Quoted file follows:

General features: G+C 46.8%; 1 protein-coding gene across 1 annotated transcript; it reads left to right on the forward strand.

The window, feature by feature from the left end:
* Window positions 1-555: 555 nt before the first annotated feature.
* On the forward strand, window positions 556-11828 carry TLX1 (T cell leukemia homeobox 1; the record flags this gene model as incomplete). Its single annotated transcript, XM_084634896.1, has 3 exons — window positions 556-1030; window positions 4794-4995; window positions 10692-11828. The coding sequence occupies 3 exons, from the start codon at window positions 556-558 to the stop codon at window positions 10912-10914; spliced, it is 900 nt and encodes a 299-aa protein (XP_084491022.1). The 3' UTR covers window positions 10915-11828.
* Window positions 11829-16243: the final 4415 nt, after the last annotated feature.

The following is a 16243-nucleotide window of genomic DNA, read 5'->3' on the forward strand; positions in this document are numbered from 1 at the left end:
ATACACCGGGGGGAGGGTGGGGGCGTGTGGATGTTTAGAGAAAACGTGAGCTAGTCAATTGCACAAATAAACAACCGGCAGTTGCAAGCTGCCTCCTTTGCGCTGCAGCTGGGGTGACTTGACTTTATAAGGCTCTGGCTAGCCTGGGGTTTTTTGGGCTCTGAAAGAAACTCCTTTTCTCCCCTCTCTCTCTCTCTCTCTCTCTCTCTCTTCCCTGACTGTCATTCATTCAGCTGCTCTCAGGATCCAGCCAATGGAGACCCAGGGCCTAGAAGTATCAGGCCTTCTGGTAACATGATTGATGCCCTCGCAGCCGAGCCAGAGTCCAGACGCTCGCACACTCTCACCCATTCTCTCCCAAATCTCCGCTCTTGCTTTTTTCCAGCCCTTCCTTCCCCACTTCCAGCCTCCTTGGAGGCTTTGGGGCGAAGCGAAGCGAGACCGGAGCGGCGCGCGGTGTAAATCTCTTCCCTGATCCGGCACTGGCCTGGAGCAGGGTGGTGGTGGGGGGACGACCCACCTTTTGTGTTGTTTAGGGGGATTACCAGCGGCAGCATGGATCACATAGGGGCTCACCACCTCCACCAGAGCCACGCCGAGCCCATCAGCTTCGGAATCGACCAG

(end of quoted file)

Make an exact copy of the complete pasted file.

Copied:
General features: G+C 46.8%; 1 protein-coding gene across 1 annotated transcript; it reads left to right on the forward strand.

The window, feature by feature from the left end:
* Window positions 1-555: 555 nt before the first annotated feature.
* On the forward strand, window positions 556-11828 carry TLX1 (T cell leukemia homeobox 1; the record flags this gene model as incomplete). Its single annotated transcript, XM_084634896.1, has 3 exons — window positions 556-1030; window positions 4794-4995; window positions 10692-11828. The coding sequence occupies 3 exons, from the start codon at window positions 556-558 to the stop codon at window positions 10912-10914; spliced, it is 900 nt and encodes a 299-aa protein (XP_084491022.1). The 3' UTR covers window positions 10915-11828.
* Window positions 11829-16243: the final 4415 nt, after the last annotated feature.

The following is a 16243-nucleotide window of genomic DNA, read 5'->3' on the forward strand; positions in this document are numbered from 1 at the left end:
ATACACCGGGGGGAGGGTGGGGGCGTGTGGATGTTTAGAGAAAACGTGAGCTAGTCAATTGCACAAATAAACAACCGGCAGTTGCAAGCTGCCTCCTTTGCGCTGCAGCTGGGGTGACTTGACTTTATAAGGCTCTGGCTAGCCTGGGGTTTTTTGGGCTCTGAAAGAAACTCCTTTTCTCCCCTCTCTCTCTCTCTCTCTCTCTCTCTCTTCCCTGACTGTCATTCATTCAGCTGCTCTCAGGATCCAGCCAATGGAGACCCAGGGCCTAGAAGTATCAGGCCTTCTGGTAACATGATTGATGCCCTCGCAGCCGAGCCAGAGTCCAGACGCTCGCACACTCTCACCCATTCTCTCCCAAATCTCCGCTCTTGCTTTTTTCCAGCCCTTCCTTCCCCACTTCCAGCCTCCTTGGAGGCTTTGGGGCGAAGCGAAGCGAGACCGGAGCGGCGCGCGGTGTAAATCTCTTCCCTGATCCGGCACTGGCCTGGAGCAGGGTGGTGGTGGGGGGACGACCCACCTTTTGTGTTGTTTAGGGGGATTACCAGCGGCAGCATGGATCACATAGGGGCTCACCACCTCCACCAGAGCCACGCCGAGCCCATCAGCTTCGGAATCGACCAG